Early coverage of the Trump administration has been defined by seemingly panoptical accounts from within the White House, together composing a bizarre but credible portrayal of an executive branch as it has taken shape, spasmed and questioned the limits of its power. Its walls appear to be totally perforated. But these are small leaks — in many cases, anonymous quotes. A government in the midst of a shocking ideological transition is bound to spring bigger ones.
The dangers presented by leaks are clearly not lost on the Trump administration, but neither are the opportunities. The White House will be beset by leaks; it can also be expected to use them, to adopt their powerful language and to exploit the particular hazards — ethical, operational and legal — that they present to a press going through rapid structural change. Experienced as the exception, leaks promise a rare glimpse of unfiltered, unauthorized truth. As the rule, uncertainty will prevail. Politics documented by leaks and politics enacted through leaks are two very different things — and from the outside, the second is indistinguishable from the first.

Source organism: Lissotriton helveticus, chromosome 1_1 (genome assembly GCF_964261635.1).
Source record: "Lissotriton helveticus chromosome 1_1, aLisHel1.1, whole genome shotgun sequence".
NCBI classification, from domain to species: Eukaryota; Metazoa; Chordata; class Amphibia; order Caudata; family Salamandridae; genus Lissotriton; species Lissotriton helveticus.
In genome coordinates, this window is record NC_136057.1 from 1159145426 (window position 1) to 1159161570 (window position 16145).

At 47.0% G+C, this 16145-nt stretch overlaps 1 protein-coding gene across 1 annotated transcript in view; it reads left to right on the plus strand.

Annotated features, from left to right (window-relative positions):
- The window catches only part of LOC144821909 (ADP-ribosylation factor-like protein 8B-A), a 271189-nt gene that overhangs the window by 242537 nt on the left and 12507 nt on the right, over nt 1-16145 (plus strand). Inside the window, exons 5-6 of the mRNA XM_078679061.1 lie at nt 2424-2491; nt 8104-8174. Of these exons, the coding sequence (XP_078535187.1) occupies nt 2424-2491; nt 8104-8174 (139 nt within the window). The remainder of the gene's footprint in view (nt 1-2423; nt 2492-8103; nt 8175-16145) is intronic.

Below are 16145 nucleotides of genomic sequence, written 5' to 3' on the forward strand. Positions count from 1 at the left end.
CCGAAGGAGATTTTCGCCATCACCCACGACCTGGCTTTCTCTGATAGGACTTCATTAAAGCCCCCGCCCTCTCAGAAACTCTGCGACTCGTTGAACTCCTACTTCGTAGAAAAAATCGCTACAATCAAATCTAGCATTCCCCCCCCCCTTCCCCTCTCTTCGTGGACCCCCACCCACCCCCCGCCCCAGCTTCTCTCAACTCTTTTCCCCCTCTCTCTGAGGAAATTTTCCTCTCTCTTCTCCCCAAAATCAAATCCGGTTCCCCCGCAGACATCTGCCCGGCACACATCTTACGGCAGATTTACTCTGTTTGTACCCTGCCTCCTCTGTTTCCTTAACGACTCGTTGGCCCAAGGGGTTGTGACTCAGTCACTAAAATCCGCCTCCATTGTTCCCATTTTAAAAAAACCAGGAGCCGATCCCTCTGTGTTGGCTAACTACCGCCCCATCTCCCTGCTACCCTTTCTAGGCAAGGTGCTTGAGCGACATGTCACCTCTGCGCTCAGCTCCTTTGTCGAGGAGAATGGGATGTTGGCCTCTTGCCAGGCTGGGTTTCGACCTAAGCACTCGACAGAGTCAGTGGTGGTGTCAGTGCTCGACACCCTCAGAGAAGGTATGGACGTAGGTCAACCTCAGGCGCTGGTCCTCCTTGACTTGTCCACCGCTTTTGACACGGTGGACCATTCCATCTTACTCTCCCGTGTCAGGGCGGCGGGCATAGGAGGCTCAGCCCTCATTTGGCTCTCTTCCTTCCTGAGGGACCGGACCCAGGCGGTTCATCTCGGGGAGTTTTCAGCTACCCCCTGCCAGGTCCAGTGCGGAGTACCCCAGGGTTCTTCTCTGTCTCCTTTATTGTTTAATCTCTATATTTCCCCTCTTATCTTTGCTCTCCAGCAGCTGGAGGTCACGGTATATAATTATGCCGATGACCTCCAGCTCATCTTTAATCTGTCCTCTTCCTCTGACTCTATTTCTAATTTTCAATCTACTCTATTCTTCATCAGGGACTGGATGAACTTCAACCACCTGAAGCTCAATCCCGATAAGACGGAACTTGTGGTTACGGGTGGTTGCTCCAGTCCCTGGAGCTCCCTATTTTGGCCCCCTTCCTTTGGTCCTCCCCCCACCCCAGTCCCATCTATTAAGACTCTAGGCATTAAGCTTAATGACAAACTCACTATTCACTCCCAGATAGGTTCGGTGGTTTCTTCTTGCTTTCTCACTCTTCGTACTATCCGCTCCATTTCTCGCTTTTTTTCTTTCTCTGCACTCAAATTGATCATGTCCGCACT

A romantic notion of the leak imagines that it operates according to something like a law of physics, allowing secrets to flow from where they’ve become too abundant, and powerful, to where they’ve become too scarce. But in reality, anyone can call anything a leak, and we should expect that they will.
John Herrman, “Full Disclosure”, The New York Times Magazine (12 February 2017), 13.